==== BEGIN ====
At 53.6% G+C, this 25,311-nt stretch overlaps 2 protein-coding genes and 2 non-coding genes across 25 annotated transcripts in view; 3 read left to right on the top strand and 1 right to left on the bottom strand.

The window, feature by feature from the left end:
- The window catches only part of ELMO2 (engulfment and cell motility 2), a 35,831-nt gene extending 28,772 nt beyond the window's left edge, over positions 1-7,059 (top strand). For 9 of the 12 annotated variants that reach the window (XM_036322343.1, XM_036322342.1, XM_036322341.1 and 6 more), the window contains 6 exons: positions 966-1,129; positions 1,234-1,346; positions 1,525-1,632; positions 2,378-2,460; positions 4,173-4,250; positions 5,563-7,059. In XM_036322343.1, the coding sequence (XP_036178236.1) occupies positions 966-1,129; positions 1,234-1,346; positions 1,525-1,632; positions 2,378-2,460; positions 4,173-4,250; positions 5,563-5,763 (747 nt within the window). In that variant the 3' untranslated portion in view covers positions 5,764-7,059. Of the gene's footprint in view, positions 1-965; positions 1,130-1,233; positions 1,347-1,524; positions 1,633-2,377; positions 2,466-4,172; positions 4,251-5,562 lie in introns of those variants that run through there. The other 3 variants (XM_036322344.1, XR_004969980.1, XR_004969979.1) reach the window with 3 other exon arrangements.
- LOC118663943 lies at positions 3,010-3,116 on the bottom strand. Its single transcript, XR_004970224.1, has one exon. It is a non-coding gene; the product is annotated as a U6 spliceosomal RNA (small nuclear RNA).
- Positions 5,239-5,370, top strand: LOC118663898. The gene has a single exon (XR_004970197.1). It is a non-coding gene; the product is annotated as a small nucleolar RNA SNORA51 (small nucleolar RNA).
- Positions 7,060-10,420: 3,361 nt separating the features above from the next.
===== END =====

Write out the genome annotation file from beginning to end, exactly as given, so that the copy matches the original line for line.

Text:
At 53.6% G+C, this 25,311-nt stretch overlaps 2 protein-coding genes and 2 non-coding genes across 25 annotated transcripts in view; 3 read left to right on the top strand and 1 right to left on the bottom strand.

The window, feature by feature from the left end:
- The window catches only part of ELMO2 (engulfment and cell motility 2), a 35,831-nt gene extending 28,772 nt beyond the window's left edge, over positions 1-7,059 (top strand). For 9 of the 12 annotated variants that reach the window (XM_036322343.1, XM_036322342.1, XM_036322341.1 and 6 more), the window contains 6 exons: positions 966-1,129; positions 1,234-1,346; positions 1,525-1,632; positions 2,378-2,460; positions 4,173-4,250; positions 5,563-7,059. In XM_036322343.1, the coding sequence (XP_036178236.1) occupies positions 966-1,129; positions 1,234-1,346; positions 1,525-1,632; positions 2,378-2,460; positions 4,173-4,250; positions 5,563-5,763 (747 nt within the window). In that variant the 3' untranslated portion in view covers positions 5,764-7,059. Of the gene's footprint in view, positions 1-965; positions 1,130-1,233; positions 1,347-1,524; positions 1,633-2,377; positions 2,466-4,172; positions 4,251-5,562 lie in introns of those variants that run through there. The other 3 variants (XM_036322344.1, XR_004969980.1, XR_004969979.1) reach the window with 3 other exon arrangements.
- LOC118663943 lies at positions 3,010-3,116 on the bottom strand. Its single transcript, XR_004970224.1, has one exon. It is a non-coding gene; the product is annotated as a U6 spliceosomal RNA (small nuclear RNA).
- Positions 5,239-5,370, top strand: LOC118663898. The gene has a single exon (XR_004970197.1). It is a non-coding gene; the product is annotated as a small nucleolar RNA SNORA51 (small nucleolar RNA).
- Positions 7,060-10,420: 3,361 nt separating the features above from the next.